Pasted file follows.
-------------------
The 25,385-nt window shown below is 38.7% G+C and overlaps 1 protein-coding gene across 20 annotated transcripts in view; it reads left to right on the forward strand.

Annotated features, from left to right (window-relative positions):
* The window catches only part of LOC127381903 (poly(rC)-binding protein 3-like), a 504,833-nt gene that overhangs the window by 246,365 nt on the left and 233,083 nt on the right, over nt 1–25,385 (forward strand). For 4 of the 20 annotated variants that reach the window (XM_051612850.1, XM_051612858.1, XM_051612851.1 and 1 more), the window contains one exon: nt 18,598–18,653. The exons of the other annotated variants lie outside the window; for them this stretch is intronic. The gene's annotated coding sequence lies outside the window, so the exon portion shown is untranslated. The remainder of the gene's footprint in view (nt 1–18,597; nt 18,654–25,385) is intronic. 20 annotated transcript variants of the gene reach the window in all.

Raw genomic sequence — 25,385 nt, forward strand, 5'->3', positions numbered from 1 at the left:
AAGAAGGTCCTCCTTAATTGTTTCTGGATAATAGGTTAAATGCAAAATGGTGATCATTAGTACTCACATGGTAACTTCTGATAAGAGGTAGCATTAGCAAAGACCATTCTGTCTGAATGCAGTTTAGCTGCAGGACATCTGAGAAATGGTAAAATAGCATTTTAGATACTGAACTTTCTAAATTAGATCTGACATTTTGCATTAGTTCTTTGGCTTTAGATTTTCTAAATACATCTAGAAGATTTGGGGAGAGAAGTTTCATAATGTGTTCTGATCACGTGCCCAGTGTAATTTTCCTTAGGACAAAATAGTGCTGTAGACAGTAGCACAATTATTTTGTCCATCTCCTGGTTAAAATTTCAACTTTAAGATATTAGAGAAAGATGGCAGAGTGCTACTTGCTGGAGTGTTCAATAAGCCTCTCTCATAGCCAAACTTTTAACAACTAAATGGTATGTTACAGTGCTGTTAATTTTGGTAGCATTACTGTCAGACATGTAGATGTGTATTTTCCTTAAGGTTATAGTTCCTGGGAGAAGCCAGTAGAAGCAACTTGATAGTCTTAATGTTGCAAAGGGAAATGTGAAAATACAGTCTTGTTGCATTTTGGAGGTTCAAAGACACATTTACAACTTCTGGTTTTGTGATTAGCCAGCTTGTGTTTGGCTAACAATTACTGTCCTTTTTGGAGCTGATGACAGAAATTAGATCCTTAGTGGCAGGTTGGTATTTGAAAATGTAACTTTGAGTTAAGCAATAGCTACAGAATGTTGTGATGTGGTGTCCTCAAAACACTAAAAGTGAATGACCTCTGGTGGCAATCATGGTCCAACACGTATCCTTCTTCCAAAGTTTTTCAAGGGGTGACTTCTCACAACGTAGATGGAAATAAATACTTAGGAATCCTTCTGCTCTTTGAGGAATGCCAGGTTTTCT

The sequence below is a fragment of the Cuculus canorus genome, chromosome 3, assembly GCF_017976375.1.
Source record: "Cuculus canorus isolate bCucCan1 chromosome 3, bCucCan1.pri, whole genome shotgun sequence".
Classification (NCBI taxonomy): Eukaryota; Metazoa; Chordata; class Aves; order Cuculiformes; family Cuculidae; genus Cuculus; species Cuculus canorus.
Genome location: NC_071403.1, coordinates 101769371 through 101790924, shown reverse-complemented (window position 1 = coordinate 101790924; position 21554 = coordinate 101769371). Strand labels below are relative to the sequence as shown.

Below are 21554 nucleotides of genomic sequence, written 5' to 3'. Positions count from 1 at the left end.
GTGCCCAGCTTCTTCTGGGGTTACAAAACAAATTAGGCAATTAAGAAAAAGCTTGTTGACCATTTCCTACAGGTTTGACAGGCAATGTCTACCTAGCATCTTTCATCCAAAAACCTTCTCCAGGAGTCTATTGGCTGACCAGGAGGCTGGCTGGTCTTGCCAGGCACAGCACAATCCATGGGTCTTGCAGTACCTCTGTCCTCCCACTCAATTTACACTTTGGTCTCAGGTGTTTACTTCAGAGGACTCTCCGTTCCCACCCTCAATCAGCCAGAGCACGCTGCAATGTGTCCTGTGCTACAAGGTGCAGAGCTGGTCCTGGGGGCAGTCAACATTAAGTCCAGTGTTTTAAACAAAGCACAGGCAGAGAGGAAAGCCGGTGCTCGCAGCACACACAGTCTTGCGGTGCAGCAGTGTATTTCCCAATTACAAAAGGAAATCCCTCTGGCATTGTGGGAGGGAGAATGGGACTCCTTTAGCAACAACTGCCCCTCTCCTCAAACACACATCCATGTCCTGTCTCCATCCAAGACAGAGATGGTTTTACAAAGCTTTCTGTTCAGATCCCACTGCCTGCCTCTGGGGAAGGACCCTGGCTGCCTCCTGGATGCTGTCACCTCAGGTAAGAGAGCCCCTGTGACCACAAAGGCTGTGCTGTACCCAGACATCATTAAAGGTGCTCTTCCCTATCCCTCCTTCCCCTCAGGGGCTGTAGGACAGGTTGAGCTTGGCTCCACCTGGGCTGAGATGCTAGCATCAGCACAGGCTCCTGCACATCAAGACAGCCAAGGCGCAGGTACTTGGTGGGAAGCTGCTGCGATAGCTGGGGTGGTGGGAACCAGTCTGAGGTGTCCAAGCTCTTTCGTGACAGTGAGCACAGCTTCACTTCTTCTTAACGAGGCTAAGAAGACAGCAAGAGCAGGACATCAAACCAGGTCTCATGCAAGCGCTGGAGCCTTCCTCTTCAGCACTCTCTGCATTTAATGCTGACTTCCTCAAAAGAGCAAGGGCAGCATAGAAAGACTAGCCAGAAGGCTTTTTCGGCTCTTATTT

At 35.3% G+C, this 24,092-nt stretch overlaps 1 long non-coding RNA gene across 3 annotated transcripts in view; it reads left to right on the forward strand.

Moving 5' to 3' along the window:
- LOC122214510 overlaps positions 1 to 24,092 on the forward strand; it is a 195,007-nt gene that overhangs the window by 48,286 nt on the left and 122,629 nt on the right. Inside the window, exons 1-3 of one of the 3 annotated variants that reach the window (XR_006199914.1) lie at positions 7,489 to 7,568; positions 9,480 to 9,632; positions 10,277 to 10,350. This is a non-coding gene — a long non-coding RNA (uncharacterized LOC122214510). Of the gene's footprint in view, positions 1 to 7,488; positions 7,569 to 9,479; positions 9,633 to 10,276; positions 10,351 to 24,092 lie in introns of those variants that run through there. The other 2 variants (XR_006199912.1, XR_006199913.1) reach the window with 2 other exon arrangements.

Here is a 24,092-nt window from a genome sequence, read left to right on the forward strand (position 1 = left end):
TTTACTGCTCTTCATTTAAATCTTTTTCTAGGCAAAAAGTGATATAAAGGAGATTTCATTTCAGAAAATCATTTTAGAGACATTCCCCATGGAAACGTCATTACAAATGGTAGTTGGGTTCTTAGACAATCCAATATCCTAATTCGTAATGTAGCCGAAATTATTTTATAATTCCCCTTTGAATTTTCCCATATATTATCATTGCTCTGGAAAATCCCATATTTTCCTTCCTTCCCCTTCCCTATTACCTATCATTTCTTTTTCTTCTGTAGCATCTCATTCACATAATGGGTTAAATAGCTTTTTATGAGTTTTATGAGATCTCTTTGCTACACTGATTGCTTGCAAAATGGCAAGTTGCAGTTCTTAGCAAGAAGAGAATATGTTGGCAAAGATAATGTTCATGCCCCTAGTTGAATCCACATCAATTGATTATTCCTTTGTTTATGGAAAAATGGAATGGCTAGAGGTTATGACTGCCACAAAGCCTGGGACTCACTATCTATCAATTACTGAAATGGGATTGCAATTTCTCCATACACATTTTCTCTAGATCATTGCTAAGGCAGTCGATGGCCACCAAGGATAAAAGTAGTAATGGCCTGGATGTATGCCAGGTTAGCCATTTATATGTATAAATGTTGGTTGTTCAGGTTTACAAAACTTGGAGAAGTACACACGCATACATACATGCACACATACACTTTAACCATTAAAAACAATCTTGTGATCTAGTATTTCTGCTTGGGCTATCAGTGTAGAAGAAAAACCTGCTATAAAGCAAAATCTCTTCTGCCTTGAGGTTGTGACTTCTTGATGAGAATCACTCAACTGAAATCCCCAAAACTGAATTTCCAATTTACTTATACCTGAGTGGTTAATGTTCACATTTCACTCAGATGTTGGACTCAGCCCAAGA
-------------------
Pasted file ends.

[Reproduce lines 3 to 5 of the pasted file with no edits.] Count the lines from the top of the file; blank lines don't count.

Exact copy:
* The window catches only part of LOC127381903 (poly(rC)-binding protein 3-like), a 504,833-nt gene that overhangs the window by 246,365 nt on the left and 233,083 nt on the right, over nt 1–25,385 (forward strand). For 4 of the 20 annotated variants that reach the window (XM_051612850.1, XM_051612858.1, XM_051612851.1 and 1 more), the window contains one exon: nt 18,598–18,653. The exons of the other annotated variants lie outside the window; for them this stretch is intronic. The gene's annotated coding sequence lies outside the window, so the exon portion shown is untranslated. The remainder of the gene's footprint in view (nt 1–18,597; nt 18,654–25,385) is intronic. 20 annotated transcript variants of the gene reach the window in all.

Raw genomic sequence — 25,385 nt, forward strand, 5'->3', positions numbered from 1 at the left:
AAGAAGGTCCTCCTTAATTGTTTCTGGATAATAGGTTAAATGCAAAATGGTGATCATTAGTACTCACATGGTAACTTCTGATAAGAGGTAGCATTAGCAAAGACCATTCTGTCTGAATGCAGTTTAGCTGCAGGACATCTGAGAAATGGTAAAATAGCATTTTAGATACTGAACTTTCTAAATTAGATCTGACATTTTGCATTAGTTCTTTGGCTTTAGATTTTCTAAATACATCTAGAAGATTTGGGGAGAGAAGTTTCATAATGTGTTCTGATCACGTGCCCAGTGTAATTTTCCTTAGGACAAAATAGTGCTGTAGACAGTAGCACAATTATTTTGTCCATCTCCTGGTTAAAATTTCAACTTTAAGATATTAGAGAAAGATGGCAGAGTGCTACTTGCTGGAGTGTTCAATAAGCCTCTCTCATAGCCAAACTTTTAACAACTAAATGGTATGTTACAGTGCTGTTAATTTTGGTAGCATTACTGTCAGACATGTAGATGTGTATTTTCCTTAAGGTTATAGTTCCTGGGAGAAGCCAGTAGAAGCAACTTGATAGTCTTAATGTTGCAAAGGGAAATGTGAAAATACAGTCTTGTTGCATTTTGGAGGTTCAAAGACACATTTACAACTTCTGGTTTTGTGATTAGCCAGCTTGTGTTTGGCTAACAATTACTGTCCTTTTTGGAGCTGATGACAGAAATTAGATCCTTAGTGGCAGGTTGGTATTTGAAAATGTAACTTTGAGTTAAGCAATAGCTACAGAATGTTGTGATGTGGTGTCCTCAAAACACTAAAAGTGAATGACCTCTGGTGGCAATCATGGTCCAACACGTATCCTTCTTCCAAAGTTTTTCAAGGGGTGACTTCTCACAACGTAGATGGAAATAAATACTTAGGAATCCTTCTGCTCTTTGAGGAATGCCAGGTTTTCT